We have heard it since the early 1970s – the Internet will make us paperless! Well, I don't know about you, but my office is not close to being paper-free. One of the reasons for the plethora of paper is that it is just too darn easy to share information today.
Let me give you an example.
When I first started working in an office environment, the Internet and email was not really used to share information. If I had something that others needed to know, it got typed up and I had to walk to the copier and copy it on colored paper. (Different colors stood for different types of information.)
Before I made copies, I took time to think through who really needed the information. I would only make the copies that I really needed. Why? Because after I made the copies, I had to hand address onto inner-office envelopes.
Contrast that to today.
We get something in our in-boxes and decide to send it on. We hit forward and if we want, we could copy our entire address book! Ultimately that means that more information is given to more people at a faster pace.
So, how does that lead to more paper?
Most of us do not like to read information on the screen if it is of any length. We print it! Then the cycle continues over again and again.
Jonathan Spira of the Basex company has this commentary to share on the paperless office.
BASEX:COMMENTARY-OF-THE-WEEK BY JONATHAN B. SPIRA
THE MYTH OF THE PAPERLESS OFFICE
Pundits have been proclaiming the imminent arrival of the paperless office since the 1970s. So far, they've been wrong. If anything, we print more today than we did back then.
Yet some still believe in this; those who engage in looking for the paperless office may be engaging in a Sisyphean task.
The New York Times ran a story on February 10 by Hannah Fairfield entitled “Pushing Paper Out the Door.” It speaks of paper-reducing technologies in homes and offices, citing families who scan their bills and opt for on-line statements. To Fairfield I say “not so fast.”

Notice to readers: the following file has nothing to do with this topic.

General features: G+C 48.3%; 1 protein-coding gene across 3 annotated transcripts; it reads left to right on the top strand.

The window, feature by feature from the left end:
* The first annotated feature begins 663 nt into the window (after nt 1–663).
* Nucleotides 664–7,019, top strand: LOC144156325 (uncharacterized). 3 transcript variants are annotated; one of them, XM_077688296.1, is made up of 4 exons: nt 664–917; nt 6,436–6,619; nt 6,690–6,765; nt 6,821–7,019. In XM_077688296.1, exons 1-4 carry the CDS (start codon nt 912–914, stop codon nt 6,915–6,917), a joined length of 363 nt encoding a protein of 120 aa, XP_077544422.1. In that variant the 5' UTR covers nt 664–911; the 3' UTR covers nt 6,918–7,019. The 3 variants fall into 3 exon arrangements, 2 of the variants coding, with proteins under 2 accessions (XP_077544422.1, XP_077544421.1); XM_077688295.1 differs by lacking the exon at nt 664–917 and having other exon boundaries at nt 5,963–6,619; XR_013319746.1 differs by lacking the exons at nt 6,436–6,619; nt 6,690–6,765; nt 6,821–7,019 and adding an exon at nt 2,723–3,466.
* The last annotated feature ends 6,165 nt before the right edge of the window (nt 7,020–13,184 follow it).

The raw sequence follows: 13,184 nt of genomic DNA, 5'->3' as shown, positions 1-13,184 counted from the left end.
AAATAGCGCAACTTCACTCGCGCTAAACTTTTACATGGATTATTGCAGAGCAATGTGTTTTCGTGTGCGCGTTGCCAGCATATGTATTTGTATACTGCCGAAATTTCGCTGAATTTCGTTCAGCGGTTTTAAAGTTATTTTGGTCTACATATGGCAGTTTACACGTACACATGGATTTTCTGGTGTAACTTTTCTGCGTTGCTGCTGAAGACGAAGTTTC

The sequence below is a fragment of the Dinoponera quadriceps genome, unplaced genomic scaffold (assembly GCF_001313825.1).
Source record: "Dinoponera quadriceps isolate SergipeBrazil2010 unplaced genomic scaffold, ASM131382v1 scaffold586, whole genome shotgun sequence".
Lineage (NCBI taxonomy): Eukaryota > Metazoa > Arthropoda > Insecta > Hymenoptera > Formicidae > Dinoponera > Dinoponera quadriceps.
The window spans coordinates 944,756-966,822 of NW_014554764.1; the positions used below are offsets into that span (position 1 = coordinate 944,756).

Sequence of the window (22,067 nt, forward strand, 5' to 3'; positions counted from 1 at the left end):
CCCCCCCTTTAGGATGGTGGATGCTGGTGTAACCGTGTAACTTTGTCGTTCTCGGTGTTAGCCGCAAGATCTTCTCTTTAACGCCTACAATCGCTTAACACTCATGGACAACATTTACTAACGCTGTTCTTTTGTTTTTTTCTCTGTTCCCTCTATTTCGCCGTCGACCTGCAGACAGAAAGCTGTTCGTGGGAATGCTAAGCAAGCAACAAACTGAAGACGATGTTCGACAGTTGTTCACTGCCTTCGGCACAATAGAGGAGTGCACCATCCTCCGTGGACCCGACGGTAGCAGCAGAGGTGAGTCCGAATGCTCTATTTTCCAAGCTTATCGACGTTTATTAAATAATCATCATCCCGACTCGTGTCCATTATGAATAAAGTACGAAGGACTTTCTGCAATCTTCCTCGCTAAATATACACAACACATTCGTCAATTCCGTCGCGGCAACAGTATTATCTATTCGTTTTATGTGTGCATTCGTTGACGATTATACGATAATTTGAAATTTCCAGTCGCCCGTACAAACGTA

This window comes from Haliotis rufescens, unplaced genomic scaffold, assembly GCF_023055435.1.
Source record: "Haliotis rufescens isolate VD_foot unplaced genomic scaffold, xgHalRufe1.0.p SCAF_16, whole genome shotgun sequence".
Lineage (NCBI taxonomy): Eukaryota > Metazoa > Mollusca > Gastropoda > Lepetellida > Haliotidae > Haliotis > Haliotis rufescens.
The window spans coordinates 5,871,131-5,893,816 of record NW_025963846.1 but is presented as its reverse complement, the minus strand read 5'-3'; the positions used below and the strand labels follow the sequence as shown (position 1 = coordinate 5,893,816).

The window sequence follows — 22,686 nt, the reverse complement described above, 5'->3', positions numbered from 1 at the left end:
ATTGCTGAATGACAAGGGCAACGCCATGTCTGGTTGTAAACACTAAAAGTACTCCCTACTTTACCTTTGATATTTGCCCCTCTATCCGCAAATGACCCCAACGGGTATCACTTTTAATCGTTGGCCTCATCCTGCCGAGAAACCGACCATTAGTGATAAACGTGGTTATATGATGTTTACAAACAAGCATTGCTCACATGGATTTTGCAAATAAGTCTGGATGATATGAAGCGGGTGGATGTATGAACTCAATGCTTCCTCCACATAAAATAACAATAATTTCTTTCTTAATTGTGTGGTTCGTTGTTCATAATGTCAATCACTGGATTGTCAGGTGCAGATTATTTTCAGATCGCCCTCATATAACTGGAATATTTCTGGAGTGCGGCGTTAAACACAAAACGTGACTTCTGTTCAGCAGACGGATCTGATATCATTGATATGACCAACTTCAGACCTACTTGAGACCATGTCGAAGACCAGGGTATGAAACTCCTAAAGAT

Indeed Fairfield quotes Brewster Kahle, the founder of the Internet Archive: “Paper is no longer the master copy; the digital version is. Paper has been dealt a complete deathblow. When was the last time you saw a telephone book?”
To respond directly to Kahle, last week. My friend and fellow analyst Amy Wohl famously commented, around 1978, that she thought that the paperless office was “about as useful as the paperless toilet.”
But the article had a bigger problem. While it provided an excellent look on the move to digitization, it completely ignored the elephant in the room, namely a compatibility conundrum that has been with us since the first computer was turned on over 60 years ago.
Books, pamphlets, and broadsides printed hundreds of years ago are accessible without any special equipment. For that matter, the Rosetta Stone (dating from 196 B.C.E.), was also readable upon its discovery in 1799.
Contrast this with millions of files on 8″ or even 5 1/4″ floppy diskettes, various obsolete tape cartridges, and NASA's earliest photographs of the earth – all mostly inaccessible with today's technology.
One might presume that the technology revolution of the late twentieth century had increased our ability to preserve our history and cultural artifacts. In actuality, we have failed.
Moving all of our papers to digital form without a plan to ensure accessibility not only 5 years from now but 50 years and 100 years and beyond is not making information MORE accessible but risking that it will become LESS accessible.
Jonathan B. Spira is CEO and Chief Analyst at Basex. He can be reached at [email protected]
What do you think?
Can we go paperless?
What have you done? Share your thoughts below by making a comment in the blog comment section.
To your success!